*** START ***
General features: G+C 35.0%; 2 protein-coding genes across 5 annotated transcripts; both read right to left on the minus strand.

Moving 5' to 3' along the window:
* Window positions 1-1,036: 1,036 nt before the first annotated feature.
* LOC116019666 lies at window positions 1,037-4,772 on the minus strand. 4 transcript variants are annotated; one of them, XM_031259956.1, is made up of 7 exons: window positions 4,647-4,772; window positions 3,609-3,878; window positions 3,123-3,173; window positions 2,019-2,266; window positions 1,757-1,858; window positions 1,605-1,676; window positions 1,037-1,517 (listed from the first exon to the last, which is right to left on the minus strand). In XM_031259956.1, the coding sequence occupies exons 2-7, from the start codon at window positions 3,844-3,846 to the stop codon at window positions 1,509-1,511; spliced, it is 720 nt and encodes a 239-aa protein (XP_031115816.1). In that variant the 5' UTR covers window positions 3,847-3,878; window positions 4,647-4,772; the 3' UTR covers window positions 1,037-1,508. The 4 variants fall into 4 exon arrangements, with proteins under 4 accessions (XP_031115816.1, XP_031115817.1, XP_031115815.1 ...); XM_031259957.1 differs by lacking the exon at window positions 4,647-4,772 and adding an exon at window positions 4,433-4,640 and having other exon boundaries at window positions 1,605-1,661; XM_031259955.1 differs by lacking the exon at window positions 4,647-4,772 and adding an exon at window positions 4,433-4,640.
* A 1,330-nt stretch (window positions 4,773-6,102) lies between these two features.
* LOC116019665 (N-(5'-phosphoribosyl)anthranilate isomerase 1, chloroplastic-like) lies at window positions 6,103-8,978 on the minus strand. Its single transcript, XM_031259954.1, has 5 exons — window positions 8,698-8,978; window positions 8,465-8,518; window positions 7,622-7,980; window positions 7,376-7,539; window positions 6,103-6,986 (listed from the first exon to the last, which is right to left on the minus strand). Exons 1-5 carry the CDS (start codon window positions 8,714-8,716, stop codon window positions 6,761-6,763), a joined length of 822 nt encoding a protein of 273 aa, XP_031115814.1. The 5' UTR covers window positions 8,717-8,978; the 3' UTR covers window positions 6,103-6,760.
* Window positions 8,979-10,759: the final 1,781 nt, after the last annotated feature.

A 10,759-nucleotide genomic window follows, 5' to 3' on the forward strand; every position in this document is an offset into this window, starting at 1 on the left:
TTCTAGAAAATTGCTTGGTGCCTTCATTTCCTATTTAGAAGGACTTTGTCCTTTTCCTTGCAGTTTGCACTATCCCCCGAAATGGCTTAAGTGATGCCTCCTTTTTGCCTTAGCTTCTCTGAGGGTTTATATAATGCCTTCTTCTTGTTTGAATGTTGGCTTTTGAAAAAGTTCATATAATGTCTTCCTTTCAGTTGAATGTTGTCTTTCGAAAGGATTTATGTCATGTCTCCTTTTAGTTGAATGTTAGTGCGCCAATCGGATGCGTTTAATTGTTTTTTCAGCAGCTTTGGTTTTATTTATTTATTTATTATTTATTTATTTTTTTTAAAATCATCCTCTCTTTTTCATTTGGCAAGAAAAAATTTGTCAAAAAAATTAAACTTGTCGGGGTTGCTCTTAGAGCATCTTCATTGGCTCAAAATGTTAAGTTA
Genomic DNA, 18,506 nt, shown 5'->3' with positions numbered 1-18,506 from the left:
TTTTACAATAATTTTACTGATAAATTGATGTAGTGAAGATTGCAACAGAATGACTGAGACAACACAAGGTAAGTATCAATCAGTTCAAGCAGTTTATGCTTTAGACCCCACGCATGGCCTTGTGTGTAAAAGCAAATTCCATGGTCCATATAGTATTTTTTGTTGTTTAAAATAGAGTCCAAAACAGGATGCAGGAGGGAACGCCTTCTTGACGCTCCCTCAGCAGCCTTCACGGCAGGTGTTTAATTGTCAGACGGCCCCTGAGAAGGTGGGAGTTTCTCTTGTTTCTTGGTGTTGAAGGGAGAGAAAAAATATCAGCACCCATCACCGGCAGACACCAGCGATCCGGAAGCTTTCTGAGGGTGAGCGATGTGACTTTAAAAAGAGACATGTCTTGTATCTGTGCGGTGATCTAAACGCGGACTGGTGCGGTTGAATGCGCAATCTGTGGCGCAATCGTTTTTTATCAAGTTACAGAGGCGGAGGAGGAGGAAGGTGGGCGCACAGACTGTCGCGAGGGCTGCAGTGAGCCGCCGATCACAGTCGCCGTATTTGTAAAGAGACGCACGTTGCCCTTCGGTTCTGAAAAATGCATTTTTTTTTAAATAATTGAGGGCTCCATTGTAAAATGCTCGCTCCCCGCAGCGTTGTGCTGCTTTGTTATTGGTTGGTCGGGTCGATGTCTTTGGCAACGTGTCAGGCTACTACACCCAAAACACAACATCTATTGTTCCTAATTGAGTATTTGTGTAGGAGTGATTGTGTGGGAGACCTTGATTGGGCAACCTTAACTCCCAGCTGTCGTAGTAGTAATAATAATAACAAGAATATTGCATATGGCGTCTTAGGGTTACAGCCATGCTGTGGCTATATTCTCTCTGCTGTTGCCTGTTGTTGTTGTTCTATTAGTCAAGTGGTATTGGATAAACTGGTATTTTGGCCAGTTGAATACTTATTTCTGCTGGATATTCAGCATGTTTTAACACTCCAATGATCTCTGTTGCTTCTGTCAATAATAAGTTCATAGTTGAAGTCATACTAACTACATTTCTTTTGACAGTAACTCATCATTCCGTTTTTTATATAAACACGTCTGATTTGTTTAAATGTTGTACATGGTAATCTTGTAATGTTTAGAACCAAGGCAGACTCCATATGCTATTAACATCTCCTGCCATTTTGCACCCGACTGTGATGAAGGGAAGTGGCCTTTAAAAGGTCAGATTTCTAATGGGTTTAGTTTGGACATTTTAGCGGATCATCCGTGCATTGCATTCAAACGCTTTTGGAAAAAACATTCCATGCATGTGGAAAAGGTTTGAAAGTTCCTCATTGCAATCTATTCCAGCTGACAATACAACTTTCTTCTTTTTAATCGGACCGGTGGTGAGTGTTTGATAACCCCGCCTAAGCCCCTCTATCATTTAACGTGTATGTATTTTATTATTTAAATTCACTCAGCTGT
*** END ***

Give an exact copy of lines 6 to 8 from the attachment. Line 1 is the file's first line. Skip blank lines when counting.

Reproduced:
* LOC116019665 (N-(5'-phosphoribosyl)anthranilate isomerase 1, chloroplastic-like) lies at window positions 6,103-8,978 on the minus strand. Its single transcript, XM_031259954.1, has 5 exons — window positions 8,698-8,978; window positions 8,465-8,518; window positions 7,622-7,980; window positions 7,376-7,539; window positions 6,103-6,986 (listed from the first exon to the last, which is right to left on the minus strand). Exons 1-5 carry the CDS (start codon window positions 8,714-8,716, stop codon window positions 6,761-6,763), a joined length of 822 nt encoding a protein of 273 aa, XP_031115814.1. The 5' UTR covers window positions 8,717-8,978; the 3' UTR covers window positions 6,103-6,760.
* Window positions 8,979-10,759: the final 1,781 nt, after the last annotated feature.

A 10,759-nucleotide genomic window follows, 5' to 3' on the forward strand; every position in this document is an offset into this window, starting at 1 on the left: